|Rhombohedral perovskite BiFeO3 is a single phase multiferroic compound exhibiting both magnetic (Neel temperature ~370˚C) and ferroelectric (Curie point ~840˚C) ordering well above the room temperature. Ferroelectricity in BiFeO3 is due to
stereochemically active 6slone pair in Biion which causes large relative displacements of Bi and O ions along the  direction. Long range spiral modulation of the canted antiferromagnetic spin arrangement in Feeffectively cancels the macroscopic magnetization due to Dzyaloshinskii–Moriya interaction and thereby prevents linear magneto-electric effect. Synthesizing dense pure BiFeO3 by conventional solid state method is difficult due to the formation of thermodynamically stable secondary phases such as Bi2Fe4O9, Bi25FeO39 and Bi46Fe2O72. To stabilize the perovskite phase and to suppress the cycloid several groups have adopted different strategies such as thin film growth, different synthesis methods and chemical substitution. Of the various substitutions reported in the literature, PbTiO3 substitution has shown very interesting features, such as (i) unusually large tetragonality (c/a~1.19), (ii) formation of morphotropic phase boundary (MPB) and (iii) high curie point Tc~650C. MPB ferroelectric systems such as lead zirconate titanate (PZT) are known to exhibit high piezoelectric response due to the coupling between strain and polarization. Hence the existence of magnetic ordering in BiFeO3-PbTiO3 offers an interesting scenario where polarization, strain and magnetization may couple together. The high Curie point also makes the system an interesting candidate for high temperature piezoelectric application. However its potential as a high temperature piezoelectric material has not been realized yet. A detailed review of literature suggests a lack of clear agreement with regards to the composition range of the reported MPB itself. Different research groups have reported different composition range of MPB for this system even for almost similar synthesis conditions.
The present thesis deals with broadly two parts, firstly with the preparation of pure BiFeO3 by co-precipitation and hydrothermal methods and its thermal stability and secondly resolving the cause of discrepancy in range of MPB reported in BiFeO3-PbTiO3 solid solution. Detailed examination of this system (BiFeO3-PbTiO3) around the reported MPB composition by temperature dependent X-ray, electron and neutron diffraction techniques, in conjunction with a systematic correlation of sintering temperature and time with microstructural and phase formation behavior revealed the fact that the formation of MPB or the single ferroelectric phase is critically dependent on the grain size. This phenomenon is also intimately related to the abnormal grain growth in this system.
Chapter 1 gives the brief overview of the literature on the topics relevant to the present study. The literature survey starts with a brief introduction about the perovskite oxides; their ferroelectric, magnetic and multiferroic properties were discussed in further sections. A brief outline on the grain growth mechanism is described. An overview of BiFeO3 and various synthesis methods, different chemical substitutions and their effect on properties are provided. A brief review of published literature on BiFeO3-PbTiO3 solid solution and its properties is also presented.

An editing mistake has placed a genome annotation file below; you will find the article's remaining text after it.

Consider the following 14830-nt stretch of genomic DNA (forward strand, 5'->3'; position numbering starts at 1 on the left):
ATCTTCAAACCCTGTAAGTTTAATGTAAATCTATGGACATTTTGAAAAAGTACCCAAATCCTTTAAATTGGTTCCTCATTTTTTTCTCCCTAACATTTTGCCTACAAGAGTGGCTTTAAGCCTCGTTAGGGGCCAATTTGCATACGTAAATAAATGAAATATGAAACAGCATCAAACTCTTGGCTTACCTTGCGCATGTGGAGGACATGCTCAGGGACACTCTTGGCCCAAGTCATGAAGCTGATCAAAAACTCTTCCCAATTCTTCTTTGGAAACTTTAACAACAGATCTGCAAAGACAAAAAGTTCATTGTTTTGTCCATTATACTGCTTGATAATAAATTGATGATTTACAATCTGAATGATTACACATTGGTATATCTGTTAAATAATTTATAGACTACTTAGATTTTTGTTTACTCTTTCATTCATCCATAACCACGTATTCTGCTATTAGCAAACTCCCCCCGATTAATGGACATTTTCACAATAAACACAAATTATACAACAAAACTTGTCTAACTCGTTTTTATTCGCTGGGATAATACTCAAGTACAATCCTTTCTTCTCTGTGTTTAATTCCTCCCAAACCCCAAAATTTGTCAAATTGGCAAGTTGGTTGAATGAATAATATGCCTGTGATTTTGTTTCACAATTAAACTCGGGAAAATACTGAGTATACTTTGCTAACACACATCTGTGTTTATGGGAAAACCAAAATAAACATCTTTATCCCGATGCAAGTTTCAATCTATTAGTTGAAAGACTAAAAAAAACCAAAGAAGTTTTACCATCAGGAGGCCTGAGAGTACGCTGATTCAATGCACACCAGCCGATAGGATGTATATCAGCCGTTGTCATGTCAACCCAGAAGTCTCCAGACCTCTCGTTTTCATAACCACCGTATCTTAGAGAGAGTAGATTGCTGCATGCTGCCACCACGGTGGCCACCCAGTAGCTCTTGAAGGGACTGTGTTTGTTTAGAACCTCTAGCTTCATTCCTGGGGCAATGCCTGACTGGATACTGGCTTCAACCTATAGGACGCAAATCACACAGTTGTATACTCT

Chapter 2 deals with the synthesis of pure BiFeO3, heat treatment and characterisation. BiFeO3 was synthesised by (a) co-precipitation and (b) hydrothermal methods. In co-precipitation method, calcination of precipitate at different temperature resulted in the formation of BiFeO3 along with secondary phases (Bi2Fe4O9 and Bi24FeO39). The optimum calcination temperature to prepare pure BiFeO3 was found to be 560C. The synthesized pure BiFeO3 exhibits weak ferromagnetic hysteresis at room temperature, the degree of which increases slightly at 10K (-263C). The hydrothermal treatment was carried out in (a) carbonate and (b) hydroxide precipitates with KOH as mineralizer. BiFeO3 prepared using hydroxide precipitate was stable till 800C whereas with carbonate precipitate it was stable only till 600C.
Chapter 3 deals with the stability of phases in (1-x)BiFeO3 -(x)PbTiO3 solid solution. Samples prepared by conventional solid state route sometimes remain as dense pellet and on certain occasions it disintegrate completely into powder observed after sintering. Irrespective of the composition, sintering time and temperature, powder X-ray Diffraction (XRD) pattern of the survived pellet (crushed into powder) shows coexistence of rhombohedral (R3c) and tetragonal (P4mm) phases and the disintegrated powder (without crushing) show 100% tetragonal (P4mm) phase. Very high spontaneous tetragonal strain (c/a-1) ~0.19 at MPB is believed to be the origin for disintegration. But in all the survived pellets at least a minor fraction of rhombohedral phase (5-7%) is present. Systematic sintering studies with the time and temperature shows, decreasing the sintering temperature and time will increase the lifetime of the pellet and by increasing the sintering temperature and time the pellet will disintegrate. In this work we have conclusively proved that the wide composition range of MPB reported in the literature is due to kinetic arrest of the metastable rhombohedral phase and that if sufficient temperature and time is given, the metastable phase disappears. The suppression/formation of minor rhombohedral phase is expected due to the play of local kinetic factors during the transformation process. This makes the system behave in an unpredictable way with regard to the fraction of rhombohedral phase that is observed at room temperature.